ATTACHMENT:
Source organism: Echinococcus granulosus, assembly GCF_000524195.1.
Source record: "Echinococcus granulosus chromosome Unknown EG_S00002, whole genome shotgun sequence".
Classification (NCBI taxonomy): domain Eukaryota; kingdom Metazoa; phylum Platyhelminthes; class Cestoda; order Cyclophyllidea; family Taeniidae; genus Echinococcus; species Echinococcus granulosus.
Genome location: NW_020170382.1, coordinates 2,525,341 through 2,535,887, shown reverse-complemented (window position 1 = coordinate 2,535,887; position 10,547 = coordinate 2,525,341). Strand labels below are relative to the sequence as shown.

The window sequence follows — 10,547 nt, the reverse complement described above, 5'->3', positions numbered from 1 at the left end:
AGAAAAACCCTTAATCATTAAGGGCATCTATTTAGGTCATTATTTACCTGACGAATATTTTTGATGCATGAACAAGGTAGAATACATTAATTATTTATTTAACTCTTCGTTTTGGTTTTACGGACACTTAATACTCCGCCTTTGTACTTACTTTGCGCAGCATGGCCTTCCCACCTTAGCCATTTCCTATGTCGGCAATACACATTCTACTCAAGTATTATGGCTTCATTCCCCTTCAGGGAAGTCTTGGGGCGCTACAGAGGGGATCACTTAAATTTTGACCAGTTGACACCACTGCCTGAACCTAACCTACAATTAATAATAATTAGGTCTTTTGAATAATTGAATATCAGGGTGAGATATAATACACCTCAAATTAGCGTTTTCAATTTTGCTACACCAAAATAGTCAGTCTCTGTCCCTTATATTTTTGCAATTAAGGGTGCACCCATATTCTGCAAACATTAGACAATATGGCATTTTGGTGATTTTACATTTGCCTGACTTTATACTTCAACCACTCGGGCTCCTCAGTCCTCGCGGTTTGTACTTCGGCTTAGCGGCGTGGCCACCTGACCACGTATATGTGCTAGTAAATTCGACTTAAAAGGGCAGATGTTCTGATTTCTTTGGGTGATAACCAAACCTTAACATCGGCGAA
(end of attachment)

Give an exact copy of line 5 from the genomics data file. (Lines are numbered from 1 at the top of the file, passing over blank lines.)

The window sequence follows — 10,547 nt, the reverse complement described above, 5'->3', positions numbered from 1 at the left end: